Professor Thomas O'Loughlin on a Theology of the Eucharist for the Future

July 11, 2018
2:00pm ET
A Theology of the Eucharist for the Future
Prof. Thomas O'Loughlin

Thomas O'Loughlin is Professor of Historical Theology at the University of Nottingham, UK.  In this presentation, O'Loughlin shares his insights about the origins and contemporary understandings of Eucharist and what that means for the future of the Church today.    He contends that Christianity is a religion of memory.  "We look to the future – indeed to beyond the future – and so we live today in such a way as to build that future, but we do so while recalling our past. Our past is significant because it identifies us, affirms that we are a community in a covenant with God, and provides us with a key to what is significant in that relationship. The journey we are on is always looking forward, but we understand it by looking at where we have come from."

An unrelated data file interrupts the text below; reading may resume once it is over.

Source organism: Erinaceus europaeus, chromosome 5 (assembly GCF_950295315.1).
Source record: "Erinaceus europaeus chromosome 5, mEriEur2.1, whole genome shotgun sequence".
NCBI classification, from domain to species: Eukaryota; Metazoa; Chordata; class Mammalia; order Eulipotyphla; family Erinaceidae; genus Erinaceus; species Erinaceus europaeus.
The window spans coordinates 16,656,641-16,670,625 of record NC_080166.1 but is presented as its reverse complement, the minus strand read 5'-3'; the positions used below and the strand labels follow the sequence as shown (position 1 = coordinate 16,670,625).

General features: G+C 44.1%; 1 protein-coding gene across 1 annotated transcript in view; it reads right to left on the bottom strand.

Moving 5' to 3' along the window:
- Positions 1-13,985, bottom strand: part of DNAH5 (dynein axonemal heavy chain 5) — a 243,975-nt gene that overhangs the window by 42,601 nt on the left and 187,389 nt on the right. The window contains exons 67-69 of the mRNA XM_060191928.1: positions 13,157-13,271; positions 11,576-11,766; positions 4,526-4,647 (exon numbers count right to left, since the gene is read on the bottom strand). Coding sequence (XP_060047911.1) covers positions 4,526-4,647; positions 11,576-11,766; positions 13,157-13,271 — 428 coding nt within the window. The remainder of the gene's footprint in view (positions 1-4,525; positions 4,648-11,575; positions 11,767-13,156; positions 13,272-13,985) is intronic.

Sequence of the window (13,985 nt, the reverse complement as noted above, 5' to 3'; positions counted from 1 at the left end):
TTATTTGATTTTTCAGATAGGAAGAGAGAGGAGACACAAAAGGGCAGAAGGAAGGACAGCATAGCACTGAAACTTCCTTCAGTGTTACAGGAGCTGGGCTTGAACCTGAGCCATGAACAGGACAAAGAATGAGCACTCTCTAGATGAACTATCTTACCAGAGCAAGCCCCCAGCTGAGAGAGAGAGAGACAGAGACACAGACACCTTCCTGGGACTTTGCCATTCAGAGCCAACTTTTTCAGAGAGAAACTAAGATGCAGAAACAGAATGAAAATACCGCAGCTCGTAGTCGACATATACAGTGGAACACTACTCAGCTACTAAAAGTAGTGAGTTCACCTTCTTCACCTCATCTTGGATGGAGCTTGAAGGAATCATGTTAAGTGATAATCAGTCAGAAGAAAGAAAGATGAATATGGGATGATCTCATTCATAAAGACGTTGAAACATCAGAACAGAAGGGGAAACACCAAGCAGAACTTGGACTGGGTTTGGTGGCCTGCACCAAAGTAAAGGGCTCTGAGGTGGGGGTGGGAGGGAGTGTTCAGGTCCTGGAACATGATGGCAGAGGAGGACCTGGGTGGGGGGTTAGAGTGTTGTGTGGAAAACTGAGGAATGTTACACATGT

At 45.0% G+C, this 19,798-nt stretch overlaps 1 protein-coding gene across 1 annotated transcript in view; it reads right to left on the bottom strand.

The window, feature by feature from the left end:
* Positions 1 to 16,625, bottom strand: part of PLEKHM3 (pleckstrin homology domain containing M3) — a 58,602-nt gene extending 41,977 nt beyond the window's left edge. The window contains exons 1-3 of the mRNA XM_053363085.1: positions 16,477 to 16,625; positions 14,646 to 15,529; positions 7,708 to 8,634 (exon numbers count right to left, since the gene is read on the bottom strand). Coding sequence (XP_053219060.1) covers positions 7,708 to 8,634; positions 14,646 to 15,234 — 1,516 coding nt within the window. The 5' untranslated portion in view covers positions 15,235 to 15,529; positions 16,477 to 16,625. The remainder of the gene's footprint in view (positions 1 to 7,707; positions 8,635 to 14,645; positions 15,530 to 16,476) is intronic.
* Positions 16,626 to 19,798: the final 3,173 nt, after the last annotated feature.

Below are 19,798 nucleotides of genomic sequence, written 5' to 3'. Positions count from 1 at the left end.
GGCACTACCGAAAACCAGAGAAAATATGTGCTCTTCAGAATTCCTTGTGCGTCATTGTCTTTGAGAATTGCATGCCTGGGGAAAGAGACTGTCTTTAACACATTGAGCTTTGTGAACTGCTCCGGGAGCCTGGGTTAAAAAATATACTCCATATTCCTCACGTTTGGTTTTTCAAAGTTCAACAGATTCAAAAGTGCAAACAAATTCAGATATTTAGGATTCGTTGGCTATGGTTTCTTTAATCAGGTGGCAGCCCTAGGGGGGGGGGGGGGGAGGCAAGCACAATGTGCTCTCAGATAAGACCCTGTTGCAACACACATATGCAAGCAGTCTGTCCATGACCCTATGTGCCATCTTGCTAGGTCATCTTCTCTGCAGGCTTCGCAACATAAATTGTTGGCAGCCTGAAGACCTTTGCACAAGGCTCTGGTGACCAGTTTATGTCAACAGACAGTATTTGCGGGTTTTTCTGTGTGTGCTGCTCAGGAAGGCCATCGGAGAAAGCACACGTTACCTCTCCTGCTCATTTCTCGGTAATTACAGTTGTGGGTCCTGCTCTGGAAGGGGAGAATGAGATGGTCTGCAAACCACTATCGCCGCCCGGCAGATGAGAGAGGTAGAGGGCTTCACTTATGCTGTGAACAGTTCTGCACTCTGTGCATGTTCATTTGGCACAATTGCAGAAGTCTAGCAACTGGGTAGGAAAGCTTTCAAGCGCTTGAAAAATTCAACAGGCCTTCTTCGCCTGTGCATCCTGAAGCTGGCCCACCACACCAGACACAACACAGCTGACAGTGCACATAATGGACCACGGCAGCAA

For O'Loughlin, every religion asks where the divine is to be encountered. Usually the answer is in a place apart – be it a sacred temple, a place that is tapu, or in some distant lonely place. And in each of us this idea still resonates as can be seen in the preference for a language of ‘otherness’ that has inspired the 2011 translation. But this instinct comes into conflict with our encounter with Jesus in the wonder of the incarnation. Where was Jesus encountered as the one who established the presence of God? The affirmation of the first disciples was clear: in their meals and banquets and so they told the stories of his meals, his feedings, his breaking down of barriers that kept people apart. Salvation came to the house of Zacchaeus when there, at that man’s table, the Lord sat and ate for he too was now to be recognised as a son of the covenant (Lk 19:9). The table is the place of our encounter as a community. . .